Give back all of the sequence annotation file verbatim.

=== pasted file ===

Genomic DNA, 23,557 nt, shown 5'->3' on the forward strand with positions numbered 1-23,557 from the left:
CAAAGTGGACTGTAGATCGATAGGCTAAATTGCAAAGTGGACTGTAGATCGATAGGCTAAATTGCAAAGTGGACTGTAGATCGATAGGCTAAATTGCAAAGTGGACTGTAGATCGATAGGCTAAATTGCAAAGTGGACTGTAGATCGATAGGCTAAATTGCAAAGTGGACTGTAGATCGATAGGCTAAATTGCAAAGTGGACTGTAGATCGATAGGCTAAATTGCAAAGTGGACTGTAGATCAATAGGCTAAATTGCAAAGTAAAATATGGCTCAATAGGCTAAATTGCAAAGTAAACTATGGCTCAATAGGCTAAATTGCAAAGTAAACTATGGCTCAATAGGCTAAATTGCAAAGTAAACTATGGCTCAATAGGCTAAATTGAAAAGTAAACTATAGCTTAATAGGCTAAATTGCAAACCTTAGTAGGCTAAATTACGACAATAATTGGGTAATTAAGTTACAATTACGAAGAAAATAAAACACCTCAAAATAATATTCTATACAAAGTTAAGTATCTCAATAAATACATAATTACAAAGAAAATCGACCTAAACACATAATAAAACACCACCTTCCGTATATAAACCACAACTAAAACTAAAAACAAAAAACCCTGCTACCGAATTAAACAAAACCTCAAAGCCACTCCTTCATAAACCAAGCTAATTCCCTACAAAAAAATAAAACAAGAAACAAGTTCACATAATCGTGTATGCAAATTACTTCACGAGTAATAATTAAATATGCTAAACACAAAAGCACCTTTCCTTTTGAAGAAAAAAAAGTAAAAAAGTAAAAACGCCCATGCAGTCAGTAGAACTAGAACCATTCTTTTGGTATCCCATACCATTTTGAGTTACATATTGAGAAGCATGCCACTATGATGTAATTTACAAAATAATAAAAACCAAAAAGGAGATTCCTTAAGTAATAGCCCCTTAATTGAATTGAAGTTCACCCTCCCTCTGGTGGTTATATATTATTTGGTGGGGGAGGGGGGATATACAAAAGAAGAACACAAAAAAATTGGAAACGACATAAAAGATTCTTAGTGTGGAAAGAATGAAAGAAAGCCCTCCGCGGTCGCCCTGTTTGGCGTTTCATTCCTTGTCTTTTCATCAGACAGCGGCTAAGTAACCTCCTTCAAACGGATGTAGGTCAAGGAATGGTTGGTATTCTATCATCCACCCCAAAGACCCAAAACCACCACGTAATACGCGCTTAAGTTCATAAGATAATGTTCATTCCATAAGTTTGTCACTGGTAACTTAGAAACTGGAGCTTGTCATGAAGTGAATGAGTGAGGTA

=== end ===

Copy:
Genomic DNA, 23,557 nt, shown 5'->3' on the forward strand with positions numbered 1-23,557 from the left:
CAAAGTGGACTGTAGATCGATAGGCTAAATTGCAAAGTGGACTGTAGATCGATAGGCTAAATTGCAAAGTGGACTGTAGATCGATAGGCTAAATTGCAAAGTGGACTGTAGATCGATAGGCTAAATTGCAAAGTGGACTGTAGATCGATAGGCTAAATTGCAAAGTGGACTGTAGATCGATAGGCTAAATTGCAAAGTGGACTGTAGATCGATAGGCTAAATTGCAAAGTGGACTGTAGATCAATAGGCTAAATTGCAAAGTAAAATATGGCTCAATAGGCTAAATTGCAAAGTAAACTATGGCTCAATAGGCTAAATTGCAAAGTAAACTATGGCTCAATAGGCTAAATTGCAAAGTAAACTATGGCTCAATAGGCTAAATTGAAAAGTAAACTATAGCTTAATAGGCTAAATTGCAAACCTTAGTAGGCTAAATTACGACAATAATTGGGTAATTAAGTTACAATTACGAAGAAAATAAAACACCTCAAAATAATATTCTATACAAAGTTAAGTATCTCAATAAATACATAATTACAAAGAAAATCGACCTAAACACATAATAAAACACCACCTTCCGTATATAAACCACAACTAAAACTAAAAACAAAAAACCCTGCTACCGAATTAAACAAAACCTCAAAGCCACTCCTTCATAAACCAAGCTAATTCCCTACAAAAAAATAAAACAAGAAACAAGTTCACATAATCGTGTATGCAAATTACTTCACGAGTAATAATTAAATATGCTAAACACAAAAGCACCTTTCCTTTTGAAGAAAAAAAAGTAAAAAAGTAAAAACGCCCATGCAGTCAGTAGAACTAGAACCATTCTTTTGGTATCCCATACCATTTTGAGTTACATATTGAGAAGCATGCCACTATGATGTAATTTACAAAATAATAAAAACCAAAAAGGAGATTCCTTAAGTAATAGCCCCTTAATTGAATTGAAGTTCACCCTCCCTCTGGTGGTTATATATTATTTGGTGGGGGAGGGGGGATATACAAAAGAAGAACACAAAAAAATTGGAAACGACATAAAAGATTCTTAGTGTGGAAAGAATGAAAGAAAGCCCTCCGCGGTCGCCCTGTTTGGCGTTTCATTCCTTGTCTTTTCATCAGACAGCGGCTAAGTAACCTCCTTCAAACGGATGTAGGTCAAGGAATGGTTGGTATTCTATCATCCACCCCAAAGACCCAAAACCACCACGTAATACGCGCTTAAGTTCATAAGATAATGTTCATTCCATAAGTTTGTCACTGGTAACTTAGAAACTGGAGCTTGTCATGAAGTGAATGAGTGAGGTA